Osteoarthritis (Degenerative Joint Disease)

– A chronic degenerative disease process occurring primarily in the hips and knees and characterized by deterioration of the joint cartilage, formation of new bone in subchondral areas and joint margins, and joint hypertrophy.

Causes and Incidence

The etiology is unknown but is believed to be related in some way to aging and genetics. Osteoarthritis is the most common of all articular disorders, affecting more than 50 million Americans. Men and women are equally affected, but the onset in men occurs earlier. In women, the incidence increases after menopause.

Disease Process

The water content of the hyaline cartilage increases, and the protein-carbohydrate molecules decrease. The cartilage becomes softer and sheds flakes into the joint. The shedding rubs away the cartilage and increases the friction coefficient in the joint, setting up an erosive cycle. As the cartilage erodes, underlying bone is exposed. Fibrous tissue forms in the joint capsule, causing inelasticity and limiting joint movement. New bone, formed in the subchondral area and at joint margins, is stiff and subject to microfractures and callus formation. Deterioration of the weight-bearing surface combined with the bony overgrowth leads to joint hypertrophy and deformity.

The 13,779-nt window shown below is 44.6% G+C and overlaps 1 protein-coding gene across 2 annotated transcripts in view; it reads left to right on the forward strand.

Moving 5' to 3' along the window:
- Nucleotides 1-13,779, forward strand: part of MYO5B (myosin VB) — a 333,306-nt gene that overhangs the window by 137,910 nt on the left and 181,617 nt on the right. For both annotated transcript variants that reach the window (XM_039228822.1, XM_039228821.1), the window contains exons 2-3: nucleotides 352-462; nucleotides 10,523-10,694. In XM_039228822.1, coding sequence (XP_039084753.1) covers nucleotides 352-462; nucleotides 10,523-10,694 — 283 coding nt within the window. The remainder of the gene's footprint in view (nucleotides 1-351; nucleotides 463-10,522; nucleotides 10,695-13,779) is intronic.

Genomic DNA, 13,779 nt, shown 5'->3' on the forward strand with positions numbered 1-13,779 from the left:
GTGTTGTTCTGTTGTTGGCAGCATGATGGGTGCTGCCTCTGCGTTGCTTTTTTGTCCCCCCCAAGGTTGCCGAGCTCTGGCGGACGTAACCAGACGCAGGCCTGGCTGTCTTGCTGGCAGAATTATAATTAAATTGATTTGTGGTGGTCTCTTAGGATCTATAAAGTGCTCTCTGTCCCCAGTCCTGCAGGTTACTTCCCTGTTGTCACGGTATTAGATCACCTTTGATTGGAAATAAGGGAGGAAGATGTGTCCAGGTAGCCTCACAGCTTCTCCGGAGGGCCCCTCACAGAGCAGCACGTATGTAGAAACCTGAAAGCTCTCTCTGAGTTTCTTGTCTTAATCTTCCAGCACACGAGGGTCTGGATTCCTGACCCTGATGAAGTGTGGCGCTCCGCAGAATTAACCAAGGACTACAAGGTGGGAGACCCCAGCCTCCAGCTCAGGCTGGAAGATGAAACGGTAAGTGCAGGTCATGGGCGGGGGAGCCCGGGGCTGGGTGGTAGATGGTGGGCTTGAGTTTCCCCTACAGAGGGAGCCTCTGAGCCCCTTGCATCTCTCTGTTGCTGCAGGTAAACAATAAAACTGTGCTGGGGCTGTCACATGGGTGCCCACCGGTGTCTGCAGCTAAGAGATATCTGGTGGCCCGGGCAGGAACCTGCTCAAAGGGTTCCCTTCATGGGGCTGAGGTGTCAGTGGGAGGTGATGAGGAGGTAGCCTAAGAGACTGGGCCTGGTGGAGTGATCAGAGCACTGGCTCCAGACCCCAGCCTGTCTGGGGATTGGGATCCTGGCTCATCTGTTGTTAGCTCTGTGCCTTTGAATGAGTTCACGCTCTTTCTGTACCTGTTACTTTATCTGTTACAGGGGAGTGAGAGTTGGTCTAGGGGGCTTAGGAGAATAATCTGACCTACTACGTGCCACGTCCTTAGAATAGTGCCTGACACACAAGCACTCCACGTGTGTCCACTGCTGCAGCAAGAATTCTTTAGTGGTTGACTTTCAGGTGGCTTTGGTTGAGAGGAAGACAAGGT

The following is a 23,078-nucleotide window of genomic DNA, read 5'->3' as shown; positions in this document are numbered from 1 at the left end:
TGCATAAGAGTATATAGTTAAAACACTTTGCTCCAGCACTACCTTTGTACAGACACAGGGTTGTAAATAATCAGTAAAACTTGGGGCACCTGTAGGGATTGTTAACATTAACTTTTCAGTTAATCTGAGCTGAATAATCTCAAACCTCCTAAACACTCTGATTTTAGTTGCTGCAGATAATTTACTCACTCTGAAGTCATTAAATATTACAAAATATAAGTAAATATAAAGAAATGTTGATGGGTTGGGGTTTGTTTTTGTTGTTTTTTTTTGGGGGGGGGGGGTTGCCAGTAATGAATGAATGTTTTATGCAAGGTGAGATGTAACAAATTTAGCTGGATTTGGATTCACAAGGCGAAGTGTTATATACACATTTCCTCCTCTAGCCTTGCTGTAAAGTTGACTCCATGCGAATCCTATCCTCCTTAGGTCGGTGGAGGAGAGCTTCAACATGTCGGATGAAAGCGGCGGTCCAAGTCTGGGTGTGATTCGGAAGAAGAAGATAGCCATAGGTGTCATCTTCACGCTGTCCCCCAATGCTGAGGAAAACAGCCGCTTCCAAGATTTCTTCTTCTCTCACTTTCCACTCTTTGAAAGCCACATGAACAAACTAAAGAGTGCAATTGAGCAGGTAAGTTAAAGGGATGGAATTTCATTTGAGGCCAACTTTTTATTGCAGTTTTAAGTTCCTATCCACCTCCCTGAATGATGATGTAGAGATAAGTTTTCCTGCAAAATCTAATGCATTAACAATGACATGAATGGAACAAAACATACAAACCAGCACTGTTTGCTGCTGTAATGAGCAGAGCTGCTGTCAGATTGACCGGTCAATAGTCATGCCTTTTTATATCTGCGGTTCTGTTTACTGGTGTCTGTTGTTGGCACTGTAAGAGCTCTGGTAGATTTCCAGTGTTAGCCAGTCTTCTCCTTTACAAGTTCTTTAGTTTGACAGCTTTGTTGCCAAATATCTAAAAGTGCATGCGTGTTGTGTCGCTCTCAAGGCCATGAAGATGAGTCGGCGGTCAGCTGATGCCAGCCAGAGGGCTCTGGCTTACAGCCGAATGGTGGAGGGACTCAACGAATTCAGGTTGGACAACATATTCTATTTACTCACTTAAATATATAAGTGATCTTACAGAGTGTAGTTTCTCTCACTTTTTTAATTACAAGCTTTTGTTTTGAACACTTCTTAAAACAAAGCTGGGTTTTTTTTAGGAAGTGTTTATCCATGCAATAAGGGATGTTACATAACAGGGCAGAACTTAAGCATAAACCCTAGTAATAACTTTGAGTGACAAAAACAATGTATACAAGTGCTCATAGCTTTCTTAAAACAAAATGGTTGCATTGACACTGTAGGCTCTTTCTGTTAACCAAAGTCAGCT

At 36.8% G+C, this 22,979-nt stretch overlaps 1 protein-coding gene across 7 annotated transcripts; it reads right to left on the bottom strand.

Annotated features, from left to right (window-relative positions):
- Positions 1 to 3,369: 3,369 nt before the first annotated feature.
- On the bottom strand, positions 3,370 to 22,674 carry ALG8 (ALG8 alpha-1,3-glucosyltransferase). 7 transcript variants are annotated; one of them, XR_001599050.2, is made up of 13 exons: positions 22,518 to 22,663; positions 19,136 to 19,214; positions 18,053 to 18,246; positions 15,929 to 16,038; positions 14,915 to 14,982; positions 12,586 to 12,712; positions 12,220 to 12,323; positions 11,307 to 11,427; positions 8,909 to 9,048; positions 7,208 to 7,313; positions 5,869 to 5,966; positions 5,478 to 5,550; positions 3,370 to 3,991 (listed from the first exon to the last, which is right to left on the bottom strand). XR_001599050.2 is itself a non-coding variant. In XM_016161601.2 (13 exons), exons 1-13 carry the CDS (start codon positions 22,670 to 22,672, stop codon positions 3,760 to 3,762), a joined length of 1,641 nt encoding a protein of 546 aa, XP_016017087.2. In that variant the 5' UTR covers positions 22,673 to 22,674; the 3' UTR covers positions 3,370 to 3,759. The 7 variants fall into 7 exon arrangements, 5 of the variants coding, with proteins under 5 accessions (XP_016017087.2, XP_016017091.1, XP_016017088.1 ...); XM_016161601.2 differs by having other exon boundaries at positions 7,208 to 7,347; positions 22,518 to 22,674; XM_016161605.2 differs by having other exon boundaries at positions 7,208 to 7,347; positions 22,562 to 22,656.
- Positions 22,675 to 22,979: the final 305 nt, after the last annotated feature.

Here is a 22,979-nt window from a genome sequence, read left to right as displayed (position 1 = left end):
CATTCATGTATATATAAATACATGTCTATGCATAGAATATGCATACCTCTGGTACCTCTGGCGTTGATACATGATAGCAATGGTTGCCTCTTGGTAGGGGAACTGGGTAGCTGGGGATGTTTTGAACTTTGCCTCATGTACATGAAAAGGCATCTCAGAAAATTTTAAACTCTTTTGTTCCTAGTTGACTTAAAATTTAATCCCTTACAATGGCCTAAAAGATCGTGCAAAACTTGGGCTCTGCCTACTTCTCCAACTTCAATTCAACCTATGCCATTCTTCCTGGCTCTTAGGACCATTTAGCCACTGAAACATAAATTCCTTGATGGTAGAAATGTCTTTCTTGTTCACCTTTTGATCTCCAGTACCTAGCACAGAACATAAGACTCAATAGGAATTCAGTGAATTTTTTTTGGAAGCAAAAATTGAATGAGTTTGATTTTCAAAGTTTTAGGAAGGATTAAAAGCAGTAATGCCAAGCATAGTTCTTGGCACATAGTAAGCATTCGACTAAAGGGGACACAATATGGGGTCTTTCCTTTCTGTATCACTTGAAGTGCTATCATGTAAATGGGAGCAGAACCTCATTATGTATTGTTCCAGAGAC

Deep, aching joint pain that is aggravated by exercise and that worsens as the day progresses; stiffness following inactivity.

Reduced joint motion, tenderness, crepitus, grating sensation, flexion contractures, joint enlargement.

Tenderness on palpation, pain with passive range of motion, increase in degree and duration of pain, joint deformity and subluxation.

Potential Complications

Osteoarthritis of the spine can cause compression of the spinal cord, leading to weakness in the extremities, incontinence of bowel and bladder, and impotence.

Diagnostic Tests

Clinical evaluation
Any of above manifestations; Heberden’s or Bouchard’s nodules of finger joints.

Gait analysis
Altered motion patterns.

Narrowed joint space; increased density of subchondral bone; pseudocysts in subchondral marrow; osteophytes at joint periphery.

Erythrocyte sedimentation rate
Normal/moderate increase.

Synovial analysis
High viscosity; yellow, transparent color; negative culture; WBC 2002,000/{micro};l; ,25 polymorphonuclear leukocytes.


Osteotomy, laminectomy, fusion, total joint replacement if conservative therapy fails.

Aspirin, nonsteroidal antiinflammatory drugs, muscle relaxants.

Exercise: isometric, isotonic, isokinetic, strengthening, stretching, range of motion, balance exercise; rest; massage, moist heat for pain; elastic bandages for support; canes, walkers to aid mobility Teaching: avoid soft chairs, recliners, pillows under knees; use firm bed and hard chairs; wear sturdy, lowheeled shoes.